Dr Vince Miller

Reader in Sociology and Cultural Studies
+44 (0)1227 827586


Dr Vincent Miller is a reader in Sociology and Cultural Studies in the SSPSSR and is an active researcher, writer, and teacher in the inter-disciplinary areas of digital culture/new media studies, social theory and cultural/social/urban spatial studies. Dr Miller completed his PhD in Sociology at Lancaster University (under John Urry and Bulent Diken) and his BA and MA in Geography at the University of Alberta, Canada.

Research interests

Dr Miller's research interests follow three broad themes:

  • Digital Culture, media and ‘new media’: Dr Miller's most prominent area of publication is in the area of critical digital culture studies. He has published work on how the development of social media within a capitalist context has exaggerated certain forms of communication, communion and social interactions, producing a ‘phatic’ media culture. I have also written more existentially-inspired work on ethics, vulnerability and the ‘crisis of presence’ in contemporary digital culture. More recent projects have been focussed on ‘digital ruins’ and the internet as a space of waste and abandonment, and I am now interested on work on how technologies such as mental health apps help to co-construct the self.
  • Social theory: Dr Miller also publishes and teaches social theory, although much of his work on digital culture and space is theoretically-driven (such as existential work on online ethics), he has also produced theoretical work on ‘vagueness’ and social life (inspired by pragmatism), and is currently interested in ‘contagion’, ‘Imitation’ and ‘memetic’ theories of social change and human behaviour. This has been articulated in recent work on vehicle ramming and viral challenge memes.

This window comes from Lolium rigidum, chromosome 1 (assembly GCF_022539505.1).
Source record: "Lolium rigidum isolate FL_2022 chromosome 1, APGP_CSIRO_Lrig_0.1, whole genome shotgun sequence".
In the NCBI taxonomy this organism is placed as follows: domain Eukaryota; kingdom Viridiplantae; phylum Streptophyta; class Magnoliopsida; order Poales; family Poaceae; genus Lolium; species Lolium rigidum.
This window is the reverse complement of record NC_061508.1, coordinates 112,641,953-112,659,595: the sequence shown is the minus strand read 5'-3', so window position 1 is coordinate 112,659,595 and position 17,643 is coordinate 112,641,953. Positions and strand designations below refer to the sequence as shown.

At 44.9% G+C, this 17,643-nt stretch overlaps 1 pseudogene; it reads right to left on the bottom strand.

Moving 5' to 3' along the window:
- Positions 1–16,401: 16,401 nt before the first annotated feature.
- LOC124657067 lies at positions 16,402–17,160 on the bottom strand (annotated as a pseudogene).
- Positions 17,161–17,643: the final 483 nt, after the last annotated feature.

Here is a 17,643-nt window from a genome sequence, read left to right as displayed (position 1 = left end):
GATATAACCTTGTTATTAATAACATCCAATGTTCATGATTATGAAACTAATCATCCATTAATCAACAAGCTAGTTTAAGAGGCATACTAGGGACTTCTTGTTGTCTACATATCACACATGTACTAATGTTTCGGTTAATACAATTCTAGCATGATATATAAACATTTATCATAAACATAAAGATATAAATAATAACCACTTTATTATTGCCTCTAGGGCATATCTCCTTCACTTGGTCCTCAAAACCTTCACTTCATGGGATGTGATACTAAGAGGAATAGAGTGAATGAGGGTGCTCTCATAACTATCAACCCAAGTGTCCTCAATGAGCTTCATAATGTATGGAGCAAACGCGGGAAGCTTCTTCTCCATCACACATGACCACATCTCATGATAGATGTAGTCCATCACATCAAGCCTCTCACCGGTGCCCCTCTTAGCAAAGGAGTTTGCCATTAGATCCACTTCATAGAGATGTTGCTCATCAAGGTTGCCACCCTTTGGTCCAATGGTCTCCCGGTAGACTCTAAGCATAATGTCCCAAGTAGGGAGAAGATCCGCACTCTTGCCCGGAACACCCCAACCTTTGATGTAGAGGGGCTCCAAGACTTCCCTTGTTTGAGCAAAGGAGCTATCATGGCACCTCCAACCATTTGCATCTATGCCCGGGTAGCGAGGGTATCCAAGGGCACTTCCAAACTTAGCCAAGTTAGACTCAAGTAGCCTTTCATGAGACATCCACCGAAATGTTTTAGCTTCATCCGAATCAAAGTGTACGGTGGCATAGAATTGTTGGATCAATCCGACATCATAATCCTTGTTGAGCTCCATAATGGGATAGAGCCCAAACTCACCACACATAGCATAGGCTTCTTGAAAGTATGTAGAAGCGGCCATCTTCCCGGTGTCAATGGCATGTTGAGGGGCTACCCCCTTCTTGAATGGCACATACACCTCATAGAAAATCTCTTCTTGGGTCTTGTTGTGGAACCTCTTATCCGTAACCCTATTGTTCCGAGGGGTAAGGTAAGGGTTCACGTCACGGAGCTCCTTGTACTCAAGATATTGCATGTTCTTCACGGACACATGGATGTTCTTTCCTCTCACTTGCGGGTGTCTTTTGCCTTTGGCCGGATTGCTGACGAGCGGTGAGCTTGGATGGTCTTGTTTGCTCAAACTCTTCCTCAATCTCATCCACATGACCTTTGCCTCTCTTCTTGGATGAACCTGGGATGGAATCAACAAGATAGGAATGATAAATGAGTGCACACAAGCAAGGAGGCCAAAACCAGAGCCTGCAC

• Social/urban/spatial studies: Through his background in social geography and urban studies, Dr Miller has also has research interests and publications that are more spatially-focussed. His early work focussed on urban social fragmentation and ‘enclaves’, and how such spaces achieve (or don’t achieve) meaning for the people associated with them (especially in a mediatised, mobile world). In that sense he critiques some space-identity theory through more phenomenological and pragmatic approaches to the urban experience. This has also let to work on the notion of ‘resonance’ as an under-recognised element of the experience of social life. He also has interests in retailing, consumption and high street issues.  


Dr Miller is on study leave in 2021/22, but normally teaches:

  • SO657 Digital Culture
  • SO712 Urban Sociology

He teaches a few lectures on SO335 Contemporary Culture, and sometimes convenes SO883 Contemporary Social Theory.


Dr Miller welcomes PhD candidates with an interest in digital work on affect, contagion, imitation, memes, digital labour, ruins and abandonment, and social media more generally. He is also interested in urban work on gentrification, high street revitalisation, and community.



In 2010, Dr Miller was hired as a consultant speaker by London-based marketing company Skyrite to discuss the potential of social media to a large group of marketers and well-known brands. 

In 2006, he worked on a consultancy project, with French telecom company Orange, to investigate the phenomenon of blogging. 


Dr Miller has been a frequent peer reviewer for ESRC funding applications, primarily on urban studies-related applications, and he has refereed articles for many journals including: The British Journal of Sociology; The European Journal of Social Theory; Ethnicities; Space & Culture; Convergence: The International Journal for Research into New Media Technologies; Continuum: The Journal of Media and Cultural Studies; and Social & Cultural Geography. 


Dr Miller has appeared on a number of radio programmes, including BBC’s The Today Programme and Nightwaves, Irish radio and local Kent radio (KMFM). 

In 2009, he appeared in two learning documentaries (“ICT’s and Business”, and “ICT’s and Society”) for the production company TV Choice and also here: 

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